Does Consciousness Depend on the Brain? (cont.)
By Chris Carter
But as James points out, from the standpoint of strictly empirical science, these objections carry no weight whatsoever. Strictly speaking, the most we can ever observe is concomitant variation between states of the brain and states of mind – when brain activity changes in a certain way, then consciousness changes also. The hypothesis of production, or of transmission, is something that we add to the observations of concomitant variation in order to account for it. A scientist never observes states of the brain producing states of consciousness. Indeed, it is not even clear what we could possibly mean by observing such production.
And as for the objection that the transmission hypothesis is somehow fantastic, exactly the same objection can be raised against the production theory. In the case of the production of steam by a kettle we have an easily understood model – of alterations of molecular motion – because the components that change are physically homogenous with each other. But part of the reason the mind-body relationship has seemed so puzzling for so long is because mental and physical events seem so completely unlike each other. This radical difference in their natures makes it exceedingly difficult to conceptualize the relationship between the two in terms of anything of which we are familiar. It is partly for this reason that even though it has been more than a century since James delivered his lecture, in all that time neither psychology nor physiology has been able to produce any intelligible model of how biochemical processes could possibly be transformed into conscious experience.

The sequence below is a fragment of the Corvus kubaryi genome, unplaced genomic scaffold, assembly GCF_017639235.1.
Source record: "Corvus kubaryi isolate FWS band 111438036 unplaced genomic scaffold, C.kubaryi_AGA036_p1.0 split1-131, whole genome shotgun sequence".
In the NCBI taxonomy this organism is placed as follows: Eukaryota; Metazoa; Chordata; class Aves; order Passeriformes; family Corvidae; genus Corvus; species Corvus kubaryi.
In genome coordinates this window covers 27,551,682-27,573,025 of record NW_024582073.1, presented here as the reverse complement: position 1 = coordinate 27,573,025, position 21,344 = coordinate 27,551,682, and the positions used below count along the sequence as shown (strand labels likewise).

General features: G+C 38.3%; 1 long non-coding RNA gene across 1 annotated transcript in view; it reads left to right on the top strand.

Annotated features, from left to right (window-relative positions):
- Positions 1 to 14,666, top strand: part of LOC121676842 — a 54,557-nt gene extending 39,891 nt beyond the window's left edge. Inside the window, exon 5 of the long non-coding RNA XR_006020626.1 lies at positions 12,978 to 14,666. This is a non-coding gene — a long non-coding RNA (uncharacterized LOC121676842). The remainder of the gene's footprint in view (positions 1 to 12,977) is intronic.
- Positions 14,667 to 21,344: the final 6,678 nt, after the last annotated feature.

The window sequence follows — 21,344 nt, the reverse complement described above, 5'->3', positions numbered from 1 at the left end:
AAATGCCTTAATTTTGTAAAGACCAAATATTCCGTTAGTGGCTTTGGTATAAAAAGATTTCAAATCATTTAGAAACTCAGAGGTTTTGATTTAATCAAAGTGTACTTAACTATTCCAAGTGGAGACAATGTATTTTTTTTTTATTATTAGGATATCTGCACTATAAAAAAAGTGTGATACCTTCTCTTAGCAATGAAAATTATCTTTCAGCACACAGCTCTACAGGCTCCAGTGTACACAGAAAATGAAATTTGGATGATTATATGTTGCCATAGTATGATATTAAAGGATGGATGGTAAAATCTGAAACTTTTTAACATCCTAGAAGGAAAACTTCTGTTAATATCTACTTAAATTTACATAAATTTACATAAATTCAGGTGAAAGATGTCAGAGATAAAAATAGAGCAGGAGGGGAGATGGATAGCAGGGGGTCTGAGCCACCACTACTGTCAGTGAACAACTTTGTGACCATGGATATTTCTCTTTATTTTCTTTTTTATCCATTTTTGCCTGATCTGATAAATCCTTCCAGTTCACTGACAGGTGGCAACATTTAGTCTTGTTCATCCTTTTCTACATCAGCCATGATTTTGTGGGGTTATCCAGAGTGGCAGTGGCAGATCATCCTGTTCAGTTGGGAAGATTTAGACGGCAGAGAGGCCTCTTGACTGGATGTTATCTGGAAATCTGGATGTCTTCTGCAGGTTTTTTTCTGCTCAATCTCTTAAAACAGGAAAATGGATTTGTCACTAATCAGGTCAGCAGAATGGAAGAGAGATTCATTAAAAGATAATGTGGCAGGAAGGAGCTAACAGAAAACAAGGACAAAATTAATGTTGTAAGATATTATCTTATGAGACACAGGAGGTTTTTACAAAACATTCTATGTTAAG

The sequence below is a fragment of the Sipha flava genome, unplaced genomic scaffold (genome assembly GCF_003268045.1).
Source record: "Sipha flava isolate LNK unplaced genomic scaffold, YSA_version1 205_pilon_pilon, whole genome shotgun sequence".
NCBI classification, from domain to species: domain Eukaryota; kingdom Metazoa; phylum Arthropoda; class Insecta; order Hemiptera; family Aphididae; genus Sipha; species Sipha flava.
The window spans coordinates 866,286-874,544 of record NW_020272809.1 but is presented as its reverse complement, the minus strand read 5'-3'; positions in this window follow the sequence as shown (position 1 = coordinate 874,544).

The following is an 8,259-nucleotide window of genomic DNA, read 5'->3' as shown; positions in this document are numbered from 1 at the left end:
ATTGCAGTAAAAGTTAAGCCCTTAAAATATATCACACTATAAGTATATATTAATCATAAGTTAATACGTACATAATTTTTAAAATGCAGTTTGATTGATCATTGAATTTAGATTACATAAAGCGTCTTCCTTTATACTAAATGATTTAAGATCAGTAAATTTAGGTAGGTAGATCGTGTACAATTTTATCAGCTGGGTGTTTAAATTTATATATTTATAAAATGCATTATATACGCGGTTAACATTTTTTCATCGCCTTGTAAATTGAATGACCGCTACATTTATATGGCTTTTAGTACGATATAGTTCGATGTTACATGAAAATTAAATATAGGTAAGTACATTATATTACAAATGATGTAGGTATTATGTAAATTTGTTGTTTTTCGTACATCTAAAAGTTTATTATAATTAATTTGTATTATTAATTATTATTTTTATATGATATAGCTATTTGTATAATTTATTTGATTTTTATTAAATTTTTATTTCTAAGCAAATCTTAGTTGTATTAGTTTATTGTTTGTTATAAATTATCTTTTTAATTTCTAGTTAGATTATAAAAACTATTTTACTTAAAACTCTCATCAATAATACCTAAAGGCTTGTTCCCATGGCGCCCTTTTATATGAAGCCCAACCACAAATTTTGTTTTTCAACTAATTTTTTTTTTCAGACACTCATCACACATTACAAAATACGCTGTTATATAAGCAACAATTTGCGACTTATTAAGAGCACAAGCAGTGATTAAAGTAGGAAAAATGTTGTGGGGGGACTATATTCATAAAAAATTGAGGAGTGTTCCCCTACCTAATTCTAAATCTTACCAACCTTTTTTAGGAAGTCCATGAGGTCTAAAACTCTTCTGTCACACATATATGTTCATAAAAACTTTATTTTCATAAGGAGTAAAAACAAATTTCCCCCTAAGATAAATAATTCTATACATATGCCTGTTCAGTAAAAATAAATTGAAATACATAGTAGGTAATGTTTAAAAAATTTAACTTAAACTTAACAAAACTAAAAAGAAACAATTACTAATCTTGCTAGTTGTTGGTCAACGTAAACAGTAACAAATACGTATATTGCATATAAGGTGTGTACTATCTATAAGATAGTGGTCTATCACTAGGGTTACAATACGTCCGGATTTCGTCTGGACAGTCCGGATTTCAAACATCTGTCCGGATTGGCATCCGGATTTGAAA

It has been pointed out many times that there is no logical requirement that only “like can cause like” – or in other words, that only things of a similar nature can affect each other. But this consideration has not removed the mystery from the mind-body relationship. As James wrote, the production of consciousness by the brain, if it does in fact occur, is “as far as our understanding goes, as great a miracle as if we said, thought is ‘spontaneously generated,’ or ‘created out of nothing.’”
The theory of production is therefore not a jot more simple or credible in itself than any other conceivable theory. It is only a little more popular. All that one need do, therefore, if the ordinary materialist should challenge one to explain how the brain can be an organ for limiting and determining to a certain form a consciousness elsewhere produced, is to ask him in turn to explain how it can be an organ for producing consciousness out of whole cloth. For polemic purposes, the two theories are thus exactly on a par.